Speaker advocates quality education for all
By JEFFREY S. SOLOCHEK
Published November 24, 2006
Fourth-grader Kameron Hayes gripped the microphone nervously, standing before hundreds of adults at the State Fairground's Florida Center.
The USF/Patel Charter school student quickly hit his stride, though, speaking with the confidence and cadence of experience as he recited the poignant lyrics from gospel singer Kirk Franklin's 2005 CD, Hero:
I refuse to be another black statistic
A black man who can wine and dine in the sin of the world and still be considered a Christian.
I plan on being great
I care not to be less.
Kameron proved a powerful bookend to the keynote speaker at the University of South Florida's celebration of its College of Education's 50th anniversary, author and school advocate Jonathon Kozol.
Kozol offered a lengthy speech about the nation's failure to overcome the achievement gap, its willingness to allow racially segregated schools and its treatment of its poorest children as "Kmart babies" not worthy of the same benefits as children of the suburbs.
"These little children come into the schools with a price tag on their heads," said Kozol, whose recent book, The Shame of the Nation, documents a return to segregated schools. "They are America's cheap children. ... You want a Neiman Marcus baby, you've got to go out to the beautiful white suburbs."
He railed against standardized tests and "protomilitary" curricula that script every minute toward test material. He blasted politicians, like the Bush brothers, who benefited from small classes in private academies and now try to stop public school students from enjoying the same experience.
He criticized as "peripheral" the people who mentor inner-city children but then do not press for institutional change on behalf of those children.
"Teachers are the best witnesses to the inequalities that now prevail in our society," Kozol said. "If we, the teachers, won't speak out on their behalf, who will?"
At first blush, these two commentaries might seem oddly placed at a celebration attended by many community dignitaries. But Dean Colleen Kennedy wanted people to remember why the College of Education exists.
"It is about children and fostering the improvement of education for all children," she said.
The message was not lost on Kameron's mom, Fredia Easter, who lives near E 30th Street and Sligh Avenue. She says her older son, Kelly Banks Jr., has gone without take-home textbooks at Sligh Middle School, where 92 percent of students are in minority groups and 78 percent are considered low-income. She has seen Sligh cope with older band instruments while suburban schools get new.
"It's sad that they have to go to schools like that, and there are schools like that in Hillsborough County," Easter said. "This is a very sensitive topic for me. Most parents have to bus their kids or drive them across town to get them a quality education."
Alexander Elementary principal Manuel Duran nodded throughout Kozol's speech.
He endeavors daily to keep his school, where 513 of 610 children are Hispanic, from feeling educationally disadvantaged. Alexander students earned an A in the state's grading system last year, and Gov. Jeb Bush singled out the school and Duran as examples of success.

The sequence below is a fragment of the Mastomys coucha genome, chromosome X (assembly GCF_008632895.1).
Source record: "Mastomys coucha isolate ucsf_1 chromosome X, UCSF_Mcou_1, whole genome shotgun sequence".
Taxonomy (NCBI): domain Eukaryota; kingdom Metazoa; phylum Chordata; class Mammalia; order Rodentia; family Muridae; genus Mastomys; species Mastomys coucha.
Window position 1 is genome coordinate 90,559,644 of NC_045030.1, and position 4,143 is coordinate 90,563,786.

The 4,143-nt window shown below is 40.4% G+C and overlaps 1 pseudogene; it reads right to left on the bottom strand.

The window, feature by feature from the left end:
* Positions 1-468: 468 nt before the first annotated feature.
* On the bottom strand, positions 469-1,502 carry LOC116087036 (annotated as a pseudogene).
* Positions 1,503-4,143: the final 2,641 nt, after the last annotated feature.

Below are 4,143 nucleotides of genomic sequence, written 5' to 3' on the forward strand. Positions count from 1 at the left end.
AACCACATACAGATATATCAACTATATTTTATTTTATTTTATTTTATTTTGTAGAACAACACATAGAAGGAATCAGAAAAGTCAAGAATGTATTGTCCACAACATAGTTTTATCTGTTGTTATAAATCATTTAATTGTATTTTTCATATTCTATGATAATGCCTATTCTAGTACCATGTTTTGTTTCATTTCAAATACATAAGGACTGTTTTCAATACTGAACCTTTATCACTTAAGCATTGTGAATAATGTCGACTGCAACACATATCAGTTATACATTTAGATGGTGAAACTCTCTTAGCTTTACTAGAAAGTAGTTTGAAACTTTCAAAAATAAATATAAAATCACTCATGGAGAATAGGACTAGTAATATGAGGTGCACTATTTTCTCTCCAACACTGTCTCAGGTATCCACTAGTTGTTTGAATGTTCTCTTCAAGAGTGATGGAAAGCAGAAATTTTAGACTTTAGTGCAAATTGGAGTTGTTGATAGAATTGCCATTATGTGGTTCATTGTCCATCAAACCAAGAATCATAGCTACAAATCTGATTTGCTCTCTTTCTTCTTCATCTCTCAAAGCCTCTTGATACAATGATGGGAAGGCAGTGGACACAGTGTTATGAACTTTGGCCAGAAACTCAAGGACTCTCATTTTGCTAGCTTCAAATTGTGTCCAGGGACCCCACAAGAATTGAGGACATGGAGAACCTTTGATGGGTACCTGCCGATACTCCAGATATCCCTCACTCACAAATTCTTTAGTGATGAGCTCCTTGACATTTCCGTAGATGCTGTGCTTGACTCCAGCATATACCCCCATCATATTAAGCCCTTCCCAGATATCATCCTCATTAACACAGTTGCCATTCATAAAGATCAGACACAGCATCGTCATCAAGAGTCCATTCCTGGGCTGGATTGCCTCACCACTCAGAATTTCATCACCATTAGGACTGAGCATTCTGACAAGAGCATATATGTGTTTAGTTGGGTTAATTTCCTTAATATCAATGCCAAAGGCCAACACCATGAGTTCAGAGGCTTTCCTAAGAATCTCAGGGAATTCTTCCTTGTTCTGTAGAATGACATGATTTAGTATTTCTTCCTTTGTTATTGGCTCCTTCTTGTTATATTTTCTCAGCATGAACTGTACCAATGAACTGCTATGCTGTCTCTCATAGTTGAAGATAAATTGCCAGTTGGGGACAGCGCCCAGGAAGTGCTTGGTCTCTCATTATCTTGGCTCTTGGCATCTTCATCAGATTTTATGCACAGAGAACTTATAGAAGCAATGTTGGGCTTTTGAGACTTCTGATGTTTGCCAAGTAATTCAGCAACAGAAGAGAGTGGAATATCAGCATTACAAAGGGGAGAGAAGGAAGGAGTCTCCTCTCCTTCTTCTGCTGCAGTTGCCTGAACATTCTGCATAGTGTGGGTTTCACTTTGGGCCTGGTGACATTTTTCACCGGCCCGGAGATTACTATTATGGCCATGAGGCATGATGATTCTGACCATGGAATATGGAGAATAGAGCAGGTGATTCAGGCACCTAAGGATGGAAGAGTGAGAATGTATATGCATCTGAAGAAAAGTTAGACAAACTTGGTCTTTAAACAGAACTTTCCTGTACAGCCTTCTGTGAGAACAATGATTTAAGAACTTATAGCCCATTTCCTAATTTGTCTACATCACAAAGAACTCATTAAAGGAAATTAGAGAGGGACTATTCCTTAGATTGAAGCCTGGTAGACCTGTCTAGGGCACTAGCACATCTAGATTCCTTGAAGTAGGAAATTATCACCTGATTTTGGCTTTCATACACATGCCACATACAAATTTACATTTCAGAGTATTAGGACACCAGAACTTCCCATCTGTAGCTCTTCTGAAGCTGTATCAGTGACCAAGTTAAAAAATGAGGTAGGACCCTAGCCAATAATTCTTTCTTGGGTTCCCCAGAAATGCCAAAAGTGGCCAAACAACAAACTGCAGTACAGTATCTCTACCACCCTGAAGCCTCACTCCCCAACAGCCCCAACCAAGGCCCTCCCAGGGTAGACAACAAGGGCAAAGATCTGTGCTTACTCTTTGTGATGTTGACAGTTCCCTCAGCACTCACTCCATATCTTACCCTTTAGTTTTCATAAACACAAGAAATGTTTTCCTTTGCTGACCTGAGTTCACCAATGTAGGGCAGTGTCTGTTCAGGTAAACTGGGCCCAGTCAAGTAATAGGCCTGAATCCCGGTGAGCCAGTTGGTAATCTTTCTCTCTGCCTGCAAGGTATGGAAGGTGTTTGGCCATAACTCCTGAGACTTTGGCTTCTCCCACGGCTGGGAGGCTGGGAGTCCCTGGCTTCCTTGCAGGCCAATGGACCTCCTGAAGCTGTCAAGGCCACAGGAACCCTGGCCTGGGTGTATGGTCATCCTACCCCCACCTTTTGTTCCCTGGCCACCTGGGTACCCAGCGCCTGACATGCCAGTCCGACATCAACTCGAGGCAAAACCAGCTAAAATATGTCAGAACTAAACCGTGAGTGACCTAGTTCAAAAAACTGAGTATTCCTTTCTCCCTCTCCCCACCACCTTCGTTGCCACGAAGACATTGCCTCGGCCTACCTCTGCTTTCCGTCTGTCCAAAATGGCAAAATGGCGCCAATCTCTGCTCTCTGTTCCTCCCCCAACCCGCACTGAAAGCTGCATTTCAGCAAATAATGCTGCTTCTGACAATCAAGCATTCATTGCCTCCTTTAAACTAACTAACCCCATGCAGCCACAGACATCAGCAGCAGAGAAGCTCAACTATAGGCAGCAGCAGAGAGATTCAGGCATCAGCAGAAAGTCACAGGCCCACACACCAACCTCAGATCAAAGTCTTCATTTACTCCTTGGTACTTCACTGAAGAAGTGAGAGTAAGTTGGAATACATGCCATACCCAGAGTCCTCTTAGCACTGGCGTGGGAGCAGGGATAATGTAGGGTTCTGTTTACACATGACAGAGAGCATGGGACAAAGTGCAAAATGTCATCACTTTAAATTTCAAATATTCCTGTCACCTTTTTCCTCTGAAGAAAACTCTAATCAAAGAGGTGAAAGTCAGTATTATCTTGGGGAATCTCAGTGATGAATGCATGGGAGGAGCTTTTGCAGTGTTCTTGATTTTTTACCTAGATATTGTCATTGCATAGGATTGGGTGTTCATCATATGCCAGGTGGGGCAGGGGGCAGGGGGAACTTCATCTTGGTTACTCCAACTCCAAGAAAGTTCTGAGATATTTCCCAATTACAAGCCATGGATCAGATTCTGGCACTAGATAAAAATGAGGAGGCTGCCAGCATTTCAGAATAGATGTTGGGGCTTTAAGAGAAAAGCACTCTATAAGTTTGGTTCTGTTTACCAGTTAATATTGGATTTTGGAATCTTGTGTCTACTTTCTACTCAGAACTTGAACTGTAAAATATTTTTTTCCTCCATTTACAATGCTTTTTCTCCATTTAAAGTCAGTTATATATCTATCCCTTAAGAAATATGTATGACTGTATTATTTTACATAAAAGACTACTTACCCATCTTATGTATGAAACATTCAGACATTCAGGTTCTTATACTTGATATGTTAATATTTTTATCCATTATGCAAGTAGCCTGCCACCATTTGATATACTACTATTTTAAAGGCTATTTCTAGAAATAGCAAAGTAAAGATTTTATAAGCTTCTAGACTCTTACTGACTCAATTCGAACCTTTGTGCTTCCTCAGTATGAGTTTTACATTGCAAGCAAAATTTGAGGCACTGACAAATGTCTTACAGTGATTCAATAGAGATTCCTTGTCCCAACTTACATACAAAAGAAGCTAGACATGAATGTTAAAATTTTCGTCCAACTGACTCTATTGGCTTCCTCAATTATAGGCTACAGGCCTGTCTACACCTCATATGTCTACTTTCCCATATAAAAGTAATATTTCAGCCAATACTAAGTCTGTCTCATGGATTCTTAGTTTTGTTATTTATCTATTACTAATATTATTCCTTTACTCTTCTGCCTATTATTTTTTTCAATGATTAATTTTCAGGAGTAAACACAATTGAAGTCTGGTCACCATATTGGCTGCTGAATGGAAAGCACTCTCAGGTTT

Still, Duran admits, there's little he can do to keep his students from feeling racial isolation. It is, he says, the life we deal with.
School Board member Candy Olson, hearing Kozol speak for the second time, said she finds him more compelling in person than in his written works.
She said the school district, which has set an ambitious yet elusive goal of eliminating the achievement gap, must try to repair any educational injustices it finds and to keep them from growing.
She didn't have any immediate thoughts about needed policy changes, but Olson said, "He always makes me think."
Private schools safety
Tampa's 47 private schools, serving about 14,000 children, are a hodgepodge of organizations. Unlike the public schools, they have no centralized operations, much less a public relations office to dispense critical information.
That setup has little value to the Tampa Police Department when it has to contact schools quickly. So Maj. John Bennett, who oversees the special operations division, has taken matters into his own hands.
Under Bennett's direction, the department has created a database of all private schools in the city, from New Tampa to South Tampa, and added them to the Reverse 911 system. That makes it easier to contact them if there's a general school bomb threat or a violent criminal on the loose.
"We want schools to be informed," Bennett said. "We would have to inform these schools a la carte. Now we can do it all at once."
The department also has offered to help assess the schools' security by looking at their campus designs. An officer conducted the first one, at Tampa Baptist Academy, last week.
The Hillsborough County Sheriff's Office has contacted Tampa police to look into creating a similar program of its own.
Have opinions about this column, or ideas for future ones? Contact Jeffrey S. Solochek at email@example.com or 813 269-5304.
[Last modified November 22, 2006, 08:56:32]
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